Education & Outreach / Energy & Efficiency

The Age of Renewables: Powering Connecticut (Part 2)

Goldman Sachs & Citi have jumped on the renewable energy bandwagon, and in a big way—what does this mean for Connecticut?

Connecticut has established itself as a forward-thinking state and a national leader on climate and energy policy. We have the nation’s first Green Bank to invest in green infrastructure. We helped found the Regional Greenhouse Gas Initiative, the first cap and trade program of its kind. 2008’s Global Warming Solutions Act puts us on track to reduce emissions below 1990 levels by 2020 and below 2001 levels by 2050. Just last year, we released a new Comprehensive Energy Strategy to power Connecticut for the future. Big investors including Goldman Sachs and Citi project solar and wind will be a big part of that future, even declaring The Age of Renewables is upon us.

Let’s look at where Connecticut stands with solar and wind, and where we hope to go from here.

Solar
Connecticut runs a solar leasing program through its EnergizeCT initiative. Solar leasing provides residents with an affordable opportunity to bring solar power to their property. Solar contractors, who own the panels, get the tax credit benefits, and the newly-green residents pay a fixed monthly lease payment that’s generally lower than their typical electric bill.

This has proved to be a great program, assisting in over 900 projects in last 4 years. But regardless of this success, Connecticut’s current solar model has limits. Our state is well known for our leafy suburban neighborhoods. Unfortunately, all that shade means nearly 80% of homes aren’t suitable for rooftop solar. But we can share!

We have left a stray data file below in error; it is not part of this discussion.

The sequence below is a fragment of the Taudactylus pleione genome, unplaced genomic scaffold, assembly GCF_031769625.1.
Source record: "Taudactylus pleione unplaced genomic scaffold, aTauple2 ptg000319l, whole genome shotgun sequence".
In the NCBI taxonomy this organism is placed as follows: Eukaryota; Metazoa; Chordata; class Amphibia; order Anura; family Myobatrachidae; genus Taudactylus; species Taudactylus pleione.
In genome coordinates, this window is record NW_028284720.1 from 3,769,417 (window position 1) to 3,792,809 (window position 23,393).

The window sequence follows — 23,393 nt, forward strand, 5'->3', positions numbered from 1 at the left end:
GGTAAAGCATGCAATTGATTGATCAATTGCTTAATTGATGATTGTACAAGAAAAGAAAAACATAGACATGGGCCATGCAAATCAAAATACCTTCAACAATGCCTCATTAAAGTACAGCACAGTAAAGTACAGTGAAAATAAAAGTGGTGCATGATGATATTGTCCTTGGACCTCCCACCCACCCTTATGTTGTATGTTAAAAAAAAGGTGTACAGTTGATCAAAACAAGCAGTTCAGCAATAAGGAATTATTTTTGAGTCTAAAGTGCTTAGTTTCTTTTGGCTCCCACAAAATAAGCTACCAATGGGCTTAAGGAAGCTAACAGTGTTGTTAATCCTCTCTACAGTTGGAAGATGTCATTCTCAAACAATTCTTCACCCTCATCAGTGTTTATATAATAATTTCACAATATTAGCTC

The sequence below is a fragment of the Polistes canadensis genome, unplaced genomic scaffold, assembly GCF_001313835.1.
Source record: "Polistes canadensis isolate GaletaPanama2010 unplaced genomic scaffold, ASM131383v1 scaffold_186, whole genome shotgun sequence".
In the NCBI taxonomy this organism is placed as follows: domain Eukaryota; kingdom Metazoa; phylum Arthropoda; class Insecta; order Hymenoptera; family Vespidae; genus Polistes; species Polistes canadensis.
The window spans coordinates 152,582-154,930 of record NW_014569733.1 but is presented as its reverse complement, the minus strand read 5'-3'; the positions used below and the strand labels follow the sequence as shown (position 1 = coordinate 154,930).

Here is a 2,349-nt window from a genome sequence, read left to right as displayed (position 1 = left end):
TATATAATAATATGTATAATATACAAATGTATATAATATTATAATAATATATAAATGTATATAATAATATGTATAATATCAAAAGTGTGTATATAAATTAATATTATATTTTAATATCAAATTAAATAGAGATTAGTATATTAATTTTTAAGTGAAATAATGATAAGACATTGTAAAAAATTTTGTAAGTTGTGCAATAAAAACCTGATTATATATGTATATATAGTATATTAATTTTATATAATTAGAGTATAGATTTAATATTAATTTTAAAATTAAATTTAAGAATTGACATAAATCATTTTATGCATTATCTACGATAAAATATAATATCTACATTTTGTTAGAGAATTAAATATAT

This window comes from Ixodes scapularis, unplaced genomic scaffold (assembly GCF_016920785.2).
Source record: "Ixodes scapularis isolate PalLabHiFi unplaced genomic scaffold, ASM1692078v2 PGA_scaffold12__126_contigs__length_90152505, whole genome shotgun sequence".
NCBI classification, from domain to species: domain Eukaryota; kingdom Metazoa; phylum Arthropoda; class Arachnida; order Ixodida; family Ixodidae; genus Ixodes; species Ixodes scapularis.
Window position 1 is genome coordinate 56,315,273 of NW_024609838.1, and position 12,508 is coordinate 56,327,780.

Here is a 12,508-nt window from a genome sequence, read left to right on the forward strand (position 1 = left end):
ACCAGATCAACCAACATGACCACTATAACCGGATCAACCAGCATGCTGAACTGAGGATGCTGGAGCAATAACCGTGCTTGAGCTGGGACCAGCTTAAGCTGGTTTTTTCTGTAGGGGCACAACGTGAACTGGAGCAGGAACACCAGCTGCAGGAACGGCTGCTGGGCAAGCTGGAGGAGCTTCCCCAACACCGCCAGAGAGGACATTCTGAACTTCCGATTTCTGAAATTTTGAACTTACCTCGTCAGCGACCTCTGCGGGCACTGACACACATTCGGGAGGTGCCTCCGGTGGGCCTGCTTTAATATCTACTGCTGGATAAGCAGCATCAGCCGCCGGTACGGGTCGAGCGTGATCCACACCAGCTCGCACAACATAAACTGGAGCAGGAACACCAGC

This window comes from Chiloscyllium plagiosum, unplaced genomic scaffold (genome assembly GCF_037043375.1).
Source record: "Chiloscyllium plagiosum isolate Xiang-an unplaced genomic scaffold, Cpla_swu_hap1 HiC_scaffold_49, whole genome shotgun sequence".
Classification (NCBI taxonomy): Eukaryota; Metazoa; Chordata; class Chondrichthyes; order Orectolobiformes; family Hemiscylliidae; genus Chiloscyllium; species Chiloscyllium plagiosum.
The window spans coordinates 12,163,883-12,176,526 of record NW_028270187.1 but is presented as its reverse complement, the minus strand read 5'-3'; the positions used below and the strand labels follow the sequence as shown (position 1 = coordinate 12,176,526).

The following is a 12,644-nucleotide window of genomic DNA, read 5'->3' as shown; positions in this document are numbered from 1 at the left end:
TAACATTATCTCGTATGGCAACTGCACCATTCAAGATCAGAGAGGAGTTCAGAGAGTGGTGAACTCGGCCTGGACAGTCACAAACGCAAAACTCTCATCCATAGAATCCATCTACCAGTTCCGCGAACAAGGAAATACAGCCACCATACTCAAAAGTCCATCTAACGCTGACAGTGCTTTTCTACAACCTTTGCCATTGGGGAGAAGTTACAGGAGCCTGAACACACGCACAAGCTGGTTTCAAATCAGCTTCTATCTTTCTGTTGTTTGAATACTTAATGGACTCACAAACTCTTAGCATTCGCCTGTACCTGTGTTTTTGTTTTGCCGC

Ten other states, including Massachusetts, have successful shared solar programs. Solar is good for the environment, and creates new non-outsourcable jobs for the economy.

TWind_foresthe Future
Goldman and Citi focused on wind and solar in their financial analysis but we can’t forget about other effective renewable power markets, like geothermal or small, run-of-the-river hydropower. Connecticut is a world leader in the development of fuel cells, which produce energy extremely efficiently.

Our state has long been a leader on environment and climate issues. To keep at the head of the pack, Connecticut needs to focus on expanding and growing our clean energy sector.

Posted by Tyler Archer, Outreach & Development Associate for CFE & Save the Sound.

2 thoughts on “The Age of Renewables: Powering Connecticut (Part 2)

  1. Pingback: The Age of Renewables: The Future is Now (Part 1) | Green Cities Blue Waters

  2. We have opportunity for a huge amount of wind energy on or near the shore of Long Island sound. A Starting location would be Haminissat state park.

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